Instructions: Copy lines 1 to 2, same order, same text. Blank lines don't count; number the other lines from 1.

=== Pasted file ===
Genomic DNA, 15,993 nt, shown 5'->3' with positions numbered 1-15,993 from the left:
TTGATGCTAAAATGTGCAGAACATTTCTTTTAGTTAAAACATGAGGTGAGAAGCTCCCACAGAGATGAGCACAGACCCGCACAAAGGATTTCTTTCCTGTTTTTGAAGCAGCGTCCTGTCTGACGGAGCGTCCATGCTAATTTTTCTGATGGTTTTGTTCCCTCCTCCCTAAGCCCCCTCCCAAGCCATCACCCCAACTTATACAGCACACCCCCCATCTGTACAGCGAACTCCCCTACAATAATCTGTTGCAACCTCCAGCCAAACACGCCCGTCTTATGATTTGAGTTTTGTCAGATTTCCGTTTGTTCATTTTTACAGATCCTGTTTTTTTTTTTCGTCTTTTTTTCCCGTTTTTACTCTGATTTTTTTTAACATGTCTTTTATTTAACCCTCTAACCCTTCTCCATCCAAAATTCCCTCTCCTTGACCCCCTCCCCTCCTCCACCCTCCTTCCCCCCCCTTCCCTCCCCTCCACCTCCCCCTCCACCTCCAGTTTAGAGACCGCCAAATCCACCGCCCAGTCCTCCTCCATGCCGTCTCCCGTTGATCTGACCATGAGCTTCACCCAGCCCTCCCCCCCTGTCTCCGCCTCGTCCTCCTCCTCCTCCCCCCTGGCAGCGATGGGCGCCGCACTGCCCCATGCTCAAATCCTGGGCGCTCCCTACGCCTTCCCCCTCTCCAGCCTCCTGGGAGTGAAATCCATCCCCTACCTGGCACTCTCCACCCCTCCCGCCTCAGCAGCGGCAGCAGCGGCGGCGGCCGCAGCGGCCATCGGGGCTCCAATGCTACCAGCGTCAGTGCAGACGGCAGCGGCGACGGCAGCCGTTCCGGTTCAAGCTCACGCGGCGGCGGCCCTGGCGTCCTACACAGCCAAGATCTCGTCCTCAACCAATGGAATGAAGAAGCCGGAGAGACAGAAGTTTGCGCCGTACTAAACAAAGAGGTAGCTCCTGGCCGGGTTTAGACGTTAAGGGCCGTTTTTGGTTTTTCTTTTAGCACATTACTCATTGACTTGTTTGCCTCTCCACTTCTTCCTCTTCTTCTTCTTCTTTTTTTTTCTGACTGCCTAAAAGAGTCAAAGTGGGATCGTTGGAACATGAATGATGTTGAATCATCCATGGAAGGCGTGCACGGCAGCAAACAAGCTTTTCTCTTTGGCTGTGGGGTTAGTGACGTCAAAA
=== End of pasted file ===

Genomic DNA, 15,993 nt, shown 5'->3' with positions numbered 1-15,993 from the left:
TTGATGCTAAAATGTGCAGAACATTTCTTTTAGTTAAAACATGAGGTGAGAAGCTCCCACAGAGATGAGCACAGACCCGCACAAAGGATTTCTTTCCTGTTTTTGAAGCAGCGTCCTGTCTGACGGAGCGTCCATGCTAATTTTTCTGATGGTTTTGTTCCCTCCTCCCTAAGCCCCCTCCCAAGCCATCACCCCAACTTATACAGCACACCCCCCATCTGTACAGCGAACTCCCCTACAATAATCTGTTGCAACCTCCAGCCAAACACGCCCGTCTTATGATTTGAGTTTTGTCAGATTTCCGTTTGTTCATTTTTACAGATCCTGTTTTTTTTTTTCGTCTTTTTTTCCCGTTTTTACTCTGATTTTTTTTAACATGTCTTTTATTTAACCCTCTAACCCTTCTCCATCCAAAATTCCCTCTCCTTGACCCCCTCCCCTCCTCCACCCTCCTTCCCCCCCCTTCCCTCCCCTCCACCTCCCCCTCCACCTCCAGTTTAGAGACCGCCAAATCCACCGCCCAGTCCTCCTCCATGCCGTCTCCCGTTGATCTGACCATGAGCTTCACCCAGCCCTCCCCCCCTGTCTCCGCCTCGTCCTCCTCCTCCTCCCCCCTGGCAGCGATGGGCGCCGCACTGCCCCATGCTCAAATCCTGGGCGCTCCCTACGCCTTCCCCCTCTCCAGCCTCCTGGGAGTGAAATCCATCCCCTACCTGGCACTCTCCACCCCTCCCGCCTCAGCAGCGGCAGCAGCGGCGGCGGCCGCAGCGGCCATCGGGGCTCCAATGCTACCAGCGTCAGTGCAGACGGCAGCGGCGACGGCAGCCGTTCCGGTTCAAGCTCACGCGGCGGCGGCCCTGGCGTCCTACACAGCCAAGATCTCGTCCTCAACCAATGGAATGAAGAAGCCGGAGAGACAGAAGTTTGCGCCGTACTAAACAAAGAGGTAGCTCCTGGCCGGGTTTAGACGTTAAGGGCCGTTTTTGGTTTTTCTTTTAGCACATTACTCATTGACTTGTTTGCCTCTCCACTTCTTCCTCTTCTTCTTCTTCTTTTTTTTTCTGACTGCCTAAAAGAGTCAAAGTGGGATCGTTGGAACATGAATGATGTTGAATCATCCATGGAAGGCGTGCACGGCAGCAAACAAGCTTTTCTCTTTGGCTGTGGGGTTAGTGACGTCAAAA